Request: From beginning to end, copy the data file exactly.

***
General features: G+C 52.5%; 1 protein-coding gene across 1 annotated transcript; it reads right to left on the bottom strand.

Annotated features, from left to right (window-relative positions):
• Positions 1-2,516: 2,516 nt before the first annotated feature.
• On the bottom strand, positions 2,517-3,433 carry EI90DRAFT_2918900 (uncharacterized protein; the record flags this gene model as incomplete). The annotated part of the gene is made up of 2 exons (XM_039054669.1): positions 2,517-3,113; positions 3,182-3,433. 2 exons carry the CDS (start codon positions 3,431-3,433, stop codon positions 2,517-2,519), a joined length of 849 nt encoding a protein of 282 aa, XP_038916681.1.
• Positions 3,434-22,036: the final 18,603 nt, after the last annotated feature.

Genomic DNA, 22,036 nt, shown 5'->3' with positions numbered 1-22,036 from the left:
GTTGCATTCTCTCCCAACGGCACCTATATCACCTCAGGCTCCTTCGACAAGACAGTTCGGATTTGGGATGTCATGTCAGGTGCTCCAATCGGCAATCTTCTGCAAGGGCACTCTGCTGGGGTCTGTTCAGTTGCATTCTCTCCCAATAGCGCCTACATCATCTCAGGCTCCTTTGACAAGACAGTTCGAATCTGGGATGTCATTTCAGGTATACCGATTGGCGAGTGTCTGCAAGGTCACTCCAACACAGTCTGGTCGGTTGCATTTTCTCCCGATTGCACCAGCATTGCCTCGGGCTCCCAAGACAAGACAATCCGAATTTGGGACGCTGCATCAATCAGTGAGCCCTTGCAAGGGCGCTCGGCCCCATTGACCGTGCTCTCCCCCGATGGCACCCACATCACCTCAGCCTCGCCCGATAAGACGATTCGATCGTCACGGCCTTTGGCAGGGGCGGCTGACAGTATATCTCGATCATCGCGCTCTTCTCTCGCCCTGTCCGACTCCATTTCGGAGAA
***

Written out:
General features: G+C 52.5%; 1 protein-coding gene across 1 annotated transcript; it reads right to left on the bottom strand.

Annotated features, from left to right (window-relative positions):
• Positions 1-2,516: 2,516 nt before the first annotated feature.
• On the bottom strand, positions 2,517-3,433 carry EI90DRAFT_2918900 (uncharacterized protein; the record flags this gene model as incomplete). The annotated part of the gene is made up of 2 exons (XM_039054669.1): positions 2,517-3,113; positions 3,182-3,433. 2 exons carry the CDS (start codon positions 3,431-3,433, stop codon positions 2,517-2,519), a joined length of 849 nt encoding a protein of 282 aa, XP_038916681.1.
• Positions 3,434-22,036: the final 18,603 nt, after the last annotated feature.

Genomic DNA, 22,036 nt, shown 5'->3' with positions numbered 1-22,036 from the left:
GTTGCATTCTCTCCCAACGGCACCTATATCACCTCAGGCTCCTTCGACAAGACAGTTCGGATTTGGGATGTCATGTCAGGTGCTCCAATCGGCAATCTTCTGCAAGGGCACTCTGCTGGGGTCTGTTCAGTTGCATTCTCTCCCAATAGCGCCTACATCATCTCAGGCTCCTTTGACAAGACAGTTCGAATCTGGGATGTCATTTCAGGTATACCGATTGGCGAGTGTCTGCAAGGTCACTCCAACACAGTCTGGTCGGTTGCATTTTCTCCCGATTGCACCAGCATTGCCTCGGGCTCCCAAGACAAGACAATCCGAATTTGGGACGCTGCATCAATCAGTGAGCCCTTGCAAGGGCGCTCGGCCCCATTGACCGTGCTCTCCCCCGATGGCACCCACATCACCTCAGCCTCGCCCGATAAGACGATTCGATCGTCACGGCCTTTGGCAGGGGCGGCTGACAGTATATCTCGATCATCGCGCTCTTCTCTCGCCCTGTCCGACTCCATTTCGGAGAA